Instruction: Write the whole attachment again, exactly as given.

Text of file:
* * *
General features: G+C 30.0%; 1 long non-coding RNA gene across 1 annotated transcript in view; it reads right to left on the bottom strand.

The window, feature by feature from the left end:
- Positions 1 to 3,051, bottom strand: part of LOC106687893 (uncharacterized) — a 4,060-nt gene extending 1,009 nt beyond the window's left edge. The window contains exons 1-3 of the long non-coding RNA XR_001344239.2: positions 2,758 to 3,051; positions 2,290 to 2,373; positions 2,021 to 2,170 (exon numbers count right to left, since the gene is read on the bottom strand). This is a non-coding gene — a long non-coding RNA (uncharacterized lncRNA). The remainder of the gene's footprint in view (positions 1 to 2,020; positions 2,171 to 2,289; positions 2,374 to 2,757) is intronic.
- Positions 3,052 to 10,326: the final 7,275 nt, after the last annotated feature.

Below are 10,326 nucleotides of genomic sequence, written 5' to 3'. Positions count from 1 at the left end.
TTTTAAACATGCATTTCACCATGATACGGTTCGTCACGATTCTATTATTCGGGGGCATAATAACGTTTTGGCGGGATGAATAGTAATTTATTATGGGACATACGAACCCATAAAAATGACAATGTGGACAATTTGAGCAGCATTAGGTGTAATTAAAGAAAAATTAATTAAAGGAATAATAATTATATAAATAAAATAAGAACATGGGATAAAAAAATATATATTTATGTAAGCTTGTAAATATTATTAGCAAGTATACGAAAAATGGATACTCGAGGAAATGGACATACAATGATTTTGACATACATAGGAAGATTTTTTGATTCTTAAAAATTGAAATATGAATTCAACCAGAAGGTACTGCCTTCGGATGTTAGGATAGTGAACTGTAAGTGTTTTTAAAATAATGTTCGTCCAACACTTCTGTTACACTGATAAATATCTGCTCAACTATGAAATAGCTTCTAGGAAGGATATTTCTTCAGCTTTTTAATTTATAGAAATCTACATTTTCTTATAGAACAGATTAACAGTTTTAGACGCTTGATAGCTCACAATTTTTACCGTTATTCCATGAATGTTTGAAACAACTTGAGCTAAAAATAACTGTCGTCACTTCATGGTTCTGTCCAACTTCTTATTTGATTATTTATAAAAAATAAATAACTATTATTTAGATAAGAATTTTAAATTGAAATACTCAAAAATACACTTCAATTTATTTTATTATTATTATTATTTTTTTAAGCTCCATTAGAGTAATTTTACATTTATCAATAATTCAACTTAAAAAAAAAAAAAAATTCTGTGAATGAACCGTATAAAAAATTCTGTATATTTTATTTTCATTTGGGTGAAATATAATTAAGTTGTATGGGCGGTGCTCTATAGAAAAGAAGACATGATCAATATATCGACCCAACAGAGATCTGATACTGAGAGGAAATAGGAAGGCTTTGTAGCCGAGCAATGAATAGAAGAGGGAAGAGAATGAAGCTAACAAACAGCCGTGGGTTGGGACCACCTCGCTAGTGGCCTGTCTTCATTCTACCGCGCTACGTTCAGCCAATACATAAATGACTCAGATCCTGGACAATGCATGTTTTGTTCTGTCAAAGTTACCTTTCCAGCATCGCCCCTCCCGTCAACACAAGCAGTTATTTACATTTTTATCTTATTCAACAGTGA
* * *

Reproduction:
General features: G+C 30.0%; 1 long non-coding RNA gene across 1 annotated transcript in view; it reads right to left on the bottom strand.

The window, feature by feature from the left end:
- Positions 1 to 3,051, bottom strand: part of LOC106687893 (uncharacterized) — a 4,060-nt gene extending 1,009 nt beyond the window's left edge. The window contains exons 1-3 of the long non-coding RNA XR_001344239.2: positions 2,758 to 3,051; positions 2,290 to 2,373; positions 2,021 to 2,170 (exon numbers count right to left, since the gene is read on the bottom strand). This is a non-coding gene — a long non-coding RNA (uncharacterized lncRNA). The remainder of the gene's footprint in view (positions 1 to 2,020; positions 2,171 to 2,289; positions 2,374 to 2,757) is intronic.
- Positions 3,052 to 10,326: the final 7,275 nt, after the last annotated feature.

Below are 10,326 nucleotides of genomic sequence, written 5' to 3'. Positions count from 1 at the left end.
TTTTAAACATGCATTTCACCATGATACGGTTCGTCACGATTCTATTATTCGGGGGCATAATAACGTTTTGGCGGGATGAATAGTAATTTATTATGGGACATACGAACCCATAAAAATGACAATGTGGACAATTTGAGCAGCATTAGGTGTAATTAAAGAAAAATTAATTAAAGGAATAATAATTATATAAATAAAATAAGAACATGGGATAAAAAAATATATATTTATGTAAGCTTGTAAATATTATTAGCAAGTATACGAAAAATGGATACTCGAGGAAATGGACATACAATGATTTTGACATACATAGGAAGATTTTTTGATTCTTAAAAATTGAAATATGAATTCAACCAGAAGGTACTGCCTTCGGATGTTAGGATAGTGAACTGTAAGTGTTTTTAAAATAATGTTCGTCCAACACTTCTGTTACACTGATAAATATCTGCTCAACTATGAAATAGCTTCTAGGAAGGATATTTCTTCAGCTTTTTAATTTATAGAAATCTACATTTTCTTATAGAACAGATTAACAGTTTTAGACGCTTGATAGCTCACAATTTTTACCGTTATTCCATGAATGTTTGAAACAACTTGAGCTAAAAATAACTGTCGTCACTTCATGGTTCTGTCCAACTTCTTATTTGATTATTTATAAAAAATAAATAACTATTATTTAGATAAGAATTTTAAATTGAAATACTCAAAAATACACTTCAATTTATTTTATTATTATTATTATTTTTTTAAGCTCCATTAGAGTAATTTTACATTTATCAATAATTCAACTTAAAAAAAAAAAAAAATTCTGTGAATGAACCGTATAAAAAATTCTGTATATTTTATTTTCATTTGGGTGAAATATAATTAAGTTGTATGGGCGGTGCTCTATAGAAAAGAAGACATGATCAATATATCGACCCAACAGAGATCTGATACTGAGAGGAAATAGGAAGGCTTTGTAGCCGAGCAATGAATAGAAGAGGGAAGAGAATGAAGCTAACAAACAGCCGTGGGTTGGGACCACCTCGCTAGTGGCCTGTCTTCATTCTACCGCGCTACGTTCAGCCAATACATAAATGACTCAGATCCTGGACAATGCATGTTTTGTTCTGTCAAAGTTACCTTTCCAGCATCGCCCCTCCCGTCAACACAAGCAGTTATTTACATTTTTATCTTATTCAACAGTGA